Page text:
I've performed and run sound in a variety large scale multi-band events, and the MOST common problem tends to be with bands that insist on using big stacks because they inevitably cause problems in achieving a good audience mix because of the overbleed of sound coming from the stage. There is a general formula for where things need to sit in a mix regardless of the style of music. In ALL styles of music the vocals need to be out front, and big, overpowered rigs make that almost impossible.

That doesn't mean you have to place your destiny in the hands of the soundman. Using the right equipment with disciplined musicians on stage, you can achieve a reasonable stage mix in which you can hear yourself and the other musicians without the aggressive intervention of monitor mixing.

My rig consists of a POD HD500X and a Yamaha DXR12 loudspeaker/monitor for stage sound with a direct XLR line out of the POD to the mixing board. I can play at whatever volume is necessary to be heard on stage and mix well with everyone else on stage and leave the heavy lifting for the audience sound to the soundman. The added advantage to this type of approach other than lugging big equipment around is a relatively clean stage which is important in smaller venues with limited stage areas.

I don't mind lugging around and setting up heavy equipment, as long as it's the PA.
Last edited by dunedindragon at Dec 25, 2015,
#21
Quote by trashedlostfdup
God forbid somebody speak ill of or dislike Line 6. Haha.


I'm good with that, actually, as long as it's from personal experience lasting more than 15 minutes in a store, and as long as they're not simply bashing a whole brand based on a single example or a cheapo beginner amp. It's also helpful to know whether the basher simply gave up because something was too complicated for him, or he didn't know how to use it properly, etc. And the Internet is replete with those who simply parrot some opinion they've heard elsewhere, and have never touched the gear in the flesh.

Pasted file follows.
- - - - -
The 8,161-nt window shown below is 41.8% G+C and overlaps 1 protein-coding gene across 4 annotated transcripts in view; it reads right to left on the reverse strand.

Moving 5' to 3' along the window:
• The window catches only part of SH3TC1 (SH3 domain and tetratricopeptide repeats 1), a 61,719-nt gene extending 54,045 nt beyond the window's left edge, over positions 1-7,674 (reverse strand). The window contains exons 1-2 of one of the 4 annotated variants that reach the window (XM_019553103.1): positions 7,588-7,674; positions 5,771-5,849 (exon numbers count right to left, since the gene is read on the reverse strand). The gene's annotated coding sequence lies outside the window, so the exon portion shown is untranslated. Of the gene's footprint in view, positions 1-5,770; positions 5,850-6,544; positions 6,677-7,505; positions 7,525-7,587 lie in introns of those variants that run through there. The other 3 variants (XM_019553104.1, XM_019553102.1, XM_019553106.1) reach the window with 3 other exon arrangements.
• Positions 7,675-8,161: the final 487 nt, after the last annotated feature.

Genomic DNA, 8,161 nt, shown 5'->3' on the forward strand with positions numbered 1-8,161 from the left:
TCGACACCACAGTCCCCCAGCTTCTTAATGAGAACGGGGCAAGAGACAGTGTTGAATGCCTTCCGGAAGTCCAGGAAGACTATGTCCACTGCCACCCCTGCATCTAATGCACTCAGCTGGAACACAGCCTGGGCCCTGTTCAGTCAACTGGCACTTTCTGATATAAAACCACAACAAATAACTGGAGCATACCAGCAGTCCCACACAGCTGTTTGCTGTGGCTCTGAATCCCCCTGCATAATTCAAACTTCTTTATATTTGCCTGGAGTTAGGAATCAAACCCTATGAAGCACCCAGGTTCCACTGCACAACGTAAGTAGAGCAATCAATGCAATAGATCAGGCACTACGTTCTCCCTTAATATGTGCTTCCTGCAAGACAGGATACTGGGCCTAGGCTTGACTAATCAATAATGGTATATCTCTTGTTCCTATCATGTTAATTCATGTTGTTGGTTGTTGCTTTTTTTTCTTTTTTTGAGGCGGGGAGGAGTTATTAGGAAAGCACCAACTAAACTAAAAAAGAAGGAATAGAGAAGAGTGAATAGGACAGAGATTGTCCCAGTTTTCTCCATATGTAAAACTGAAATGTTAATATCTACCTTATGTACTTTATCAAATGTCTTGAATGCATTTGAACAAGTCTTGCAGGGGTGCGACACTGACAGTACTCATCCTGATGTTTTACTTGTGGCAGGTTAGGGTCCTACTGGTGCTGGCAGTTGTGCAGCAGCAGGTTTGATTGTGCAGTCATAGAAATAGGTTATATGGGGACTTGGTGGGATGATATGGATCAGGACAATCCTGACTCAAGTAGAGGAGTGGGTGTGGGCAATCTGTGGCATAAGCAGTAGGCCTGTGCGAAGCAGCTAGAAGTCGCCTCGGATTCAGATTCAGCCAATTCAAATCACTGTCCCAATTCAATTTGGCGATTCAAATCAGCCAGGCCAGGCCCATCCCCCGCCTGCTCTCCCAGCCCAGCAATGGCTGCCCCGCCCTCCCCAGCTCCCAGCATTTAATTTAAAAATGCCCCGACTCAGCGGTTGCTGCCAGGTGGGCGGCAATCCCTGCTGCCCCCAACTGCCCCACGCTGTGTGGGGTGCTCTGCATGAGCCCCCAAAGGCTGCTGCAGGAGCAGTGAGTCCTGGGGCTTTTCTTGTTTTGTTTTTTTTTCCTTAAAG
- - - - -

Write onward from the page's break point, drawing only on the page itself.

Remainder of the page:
My first experience with a Variax guitar wasn't a good one, frankly. For example, I thought that the acoustic models sounded like crap in a blender. I was listening to them played through a standard guitar amp. Then I heard someone playing the same models through a PA-type system, and it was a whole different experience. I didn't realize that they needed the same kind of extended range that a real miked acoustic would need. So I took another look.

Same thing with my first experience with a Pod XT. I heard it through a Marshall half stack, and thought, "Okay, moving on..." Absolutely the wrong environment. Later heard one recorded by someone who knew how to use it, and thought, "You've GOT to be kidding me..." Like night and day.

I was the same way with keyboards. I grew up with a Hammond B3, a big expensive Japanese grand piano and a Fender Rhodes 88. "No little furball of electronics can ever match that," sez I, " And it can never FEEL the same." These days I haul around a Korg Kronos and a PA3X. Stupid thing has every instrument imaginable, a whole lot of things that you *can't* imagine AND both keys have 16-track sequencers.

I don't mind "speaking ill" and "disliking." But it helps to know *what* they know about the things they're dissing.
#23
Dspellman - PODs are great. I owned an x3 a few years ago. I borrowed a m13 from a friend to check it out it was fine, but i didn't really need it for what I play. I won't get on the whole spider thing, there are plenty of threads on that. I have had time on a line 6 products. You are a good guy but i think you are a bit of a line 6 fanboi
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Quote by andersondb7
alright "king of the guitar forum"


Quote by trashedlostfdup
nope i am "GOD of the guitar forum" i think that fits me better.


Quote by andersondb7
youre just being a jerk man.



****** NEW NEW NEW!
2017-07-07 2017-07-07 Update and a Chat On Noise Constraints *** NEW FRIDAY 7/7
2017-04-13 RUN AWAY from COMPUTERS!!! TCE? RANT ALERT!!!
2017-03-02 - Guitar Philosophy 1001- Be Prepared For the Situation (Thursday 2017-03-02)
2017-02-21 How to Hot-Rod the Hell of your Stratocaster for $50! (Tuesday 2017-2-21)
Resentments and Rambling from a Guitar Junkie
---> http://trashedengineering.blogspot.com/
#24
Quote by Will Lane
Add some acoustic proofing as well and you're set.


Polyfill is cheap and works great for sound dampening.
WTLT 2014 GG&A

Quote by andersondb7
alright "king of the guitar forum"


Quote by trashedlostfdup
nope i am "GOD of the guitar forum" i think that fits me better.


Quote by andersondb7
youre just being a jerk man.



****** NEW NEW NEW!
2017-07-07 2017-07-07 Update and a Chat On Noise Constraints *** NEW FRIDAY 7/7
2017-04-13 RUN AWAY from COMPUTERS!!! TCE? RANT ALERT!!!
2017-03-02 - Guitar Philosophy 1001- Be Prepared For the Situation (Thursday 2017-03-02)
2017-02-21 How to Hot-Rod the Hell of your Stratocaster for $50! (Tuesday 2017-2-21)
Resentments and Rambling from a Guitar Junkie
---> http://trashedengineering.blogspot.com/